A Tribute To My Ex-HusbandbyDeniseNoe©
Ex Spouse Day: A tribute to my ex-husband
According to the website Holiday Insights, we recently passed Ex Spouse Day which is on April 14. The website wryly notes, "Someone must have been kidding when they created this day, right? Could anyone actually want to recognize their Ex? Most of us want to forget them." The piece continues somewhat apologetically, "We will remind you that we do not create the days, we merely report them. So, please don't shoot the messenger."
However, it also observes that, "all too often, relationships don't work out." Thus many, probably most, people have ex-girlfriends and/or ex-boyfriends, ex-husbands or ("and/or" for the state of Massachusetts and a few countries) ex-wives. Holiday Insights goes on to say, "With a little stretch of the imagination and an open eye, you may find a few 'Ex's' out there who actually have good traits. There are even examples where some people get along better with the Ex after the relationship is over. If you value your Ex in any way, give him or her whatever appreciation and recognition you feel is appropriate today. If you cannot find any redeeming trait, no one will fault you for skipping today's celebrations altogether."
It's a little late but I can find much good to say about my ex-husband, Thomas Harold Noe, Jr. and will honor him in my blog. It is because of him that I'm sitting here at a computer right now, clean and well fed, instead of dirty and bedraggled and hungry on the streets or in a homeless shelter. A college professor, he asked his attorney to draw up a divorce settlement that obligated him to pay me alimony until one of us died. Georgia state law does not allow for that so the agreement actually made was one that legally compelled him to pay me alimony every month for twenty-five years after the divorce. The amount of the alimony is not a sum on which to live famously but it is enough to cover the basics of rent, food, clothing, and to allow me to buy health insurance. A special clause in my divorce settlement that he requested states that his obligation to pay alimony will be unaffected if I remarry. He did not want to influence me as to remarriage one way or another. However, his alimony obligation becomes suspended if he becomes so disabled that he cannot work. It would be reinstated if he recovers enough from a disability to enable him to again work.
Tom also turned over to me a tax-sheltered investment account called a VALIC. I will be able to have a small income after the alimony ends because I was married to him long enough to be eligible for social security through him.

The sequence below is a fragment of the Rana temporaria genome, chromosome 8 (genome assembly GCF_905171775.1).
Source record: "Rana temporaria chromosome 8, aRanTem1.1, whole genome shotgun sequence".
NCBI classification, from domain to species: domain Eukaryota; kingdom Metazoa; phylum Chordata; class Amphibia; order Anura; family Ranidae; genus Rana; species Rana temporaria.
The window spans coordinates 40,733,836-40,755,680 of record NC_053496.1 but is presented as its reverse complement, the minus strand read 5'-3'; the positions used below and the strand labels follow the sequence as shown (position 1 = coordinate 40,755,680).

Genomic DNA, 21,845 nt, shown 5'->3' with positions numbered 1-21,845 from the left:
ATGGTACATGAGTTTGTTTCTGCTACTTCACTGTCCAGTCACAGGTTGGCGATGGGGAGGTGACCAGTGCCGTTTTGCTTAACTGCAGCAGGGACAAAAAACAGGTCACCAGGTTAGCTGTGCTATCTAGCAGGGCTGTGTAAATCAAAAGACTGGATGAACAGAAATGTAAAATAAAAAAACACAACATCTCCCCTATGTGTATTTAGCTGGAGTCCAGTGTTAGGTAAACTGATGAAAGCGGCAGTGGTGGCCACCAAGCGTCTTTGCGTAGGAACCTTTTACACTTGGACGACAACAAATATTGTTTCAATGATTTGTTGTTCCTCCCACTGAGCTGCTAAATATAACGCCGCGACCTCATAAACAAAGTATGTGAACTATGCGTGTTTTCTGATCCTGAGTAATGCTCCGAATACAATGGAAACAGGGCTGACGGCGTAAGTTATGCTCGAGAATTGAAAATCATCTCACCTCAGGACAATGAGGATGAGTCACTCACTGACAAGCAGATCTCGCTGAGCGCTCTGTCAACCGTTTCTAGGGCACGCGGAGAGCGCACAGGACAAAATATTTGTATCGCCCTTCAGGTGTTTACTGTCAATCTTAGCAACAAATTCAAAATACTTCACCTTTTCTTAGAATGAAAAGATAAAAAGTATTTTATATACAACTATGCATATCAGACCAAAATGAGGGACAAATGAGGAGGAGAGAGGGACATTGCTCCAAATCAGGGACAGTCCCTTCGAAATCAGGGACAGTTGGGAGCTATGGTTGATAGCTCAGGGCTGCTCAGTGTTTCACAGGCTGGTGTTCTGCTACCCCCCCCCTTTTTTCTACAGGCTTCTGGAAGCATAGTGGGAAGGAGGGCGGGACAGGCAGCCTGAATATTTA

The alimony has almost always arrived on time and is currently being sent to me as several post-dated checks so I don't have to wait anxiously every month. On the one time the alimony came late in the mail Tom wired the funds directly into my bank account even though it meant he had to pay a special charge of $15.
I have been asked why he would make the alimony a legal obligation on his part rather than just make monthly gifts. The reason is that I am disabled in part because of chronic anxiety and he did not want me to worry about whether or not he would change his mind.
During our marriage, I had been a housewife. We had no children as I had decided when I was very young that I did not want them and was sterilized before engaging in vaginal intercourse. I had not given up a "career" for fulltime homemaking. I am disabled by a severe psychiatric disability (some of the reasons for that may be found in my blog called "My Mother's Befouled Breasts and Me") and was unable to contribute much when Tom was in school getting his master's degree and later his Ph.D. I had trouble holding down even the most humble jobs such as assembler in a warehouse, library page, and telemarketer. I could not learn to make correct change for a job as a cashier. We were to a large extent beholden to handouts from our parents (mine lived below the poverty level but still sent us money when we were in desperate straits) and to the small payments I received when I eventually got on Supplemental Security Income (SSI), the financial aid given by the government to disabled people.
As a housewife, I wasn't very effective or efficient although I was able to hold this job for over a decade. In all those years, I never once made breakfast and rarely fixed dinner. We went out to eat most evenings of the week or ordered in pizza. I would do an occasional household chore but did not get into a regular, organized pattern of housekeeping. I often called in a housekeeping service for our small, albeit expensive (because in a good location) apartment.
It should not be thought that I did nothing at all as a wife. I did our laundry and took some of Tom's clothes to the dry cleaners which was within walking distance of our apartment (I do not drive). We had a sex life and I was a companion to him. However, it remains true that no court would have ordered Tom to give me a generous settlement if he had objected to it or even if he had not requested it.
Is the settlement fair to him? In a word, yes. It is worth it to him because he does not want me to risk homelessness. As someone with a disability, I might be able to again get on SSI but I would not qualify as long as I have the VALIC. It would not be nearly as much as the alimony and the stress of trying to make ends meet could negatively affect my already precarious mental condition. He has enough feeling left for me to prevent me from suffering a deterioration he can prevent.
When I discussed my divorce settlement with an acquaintance, he commented, "Your ex-husband sounds like a decent man."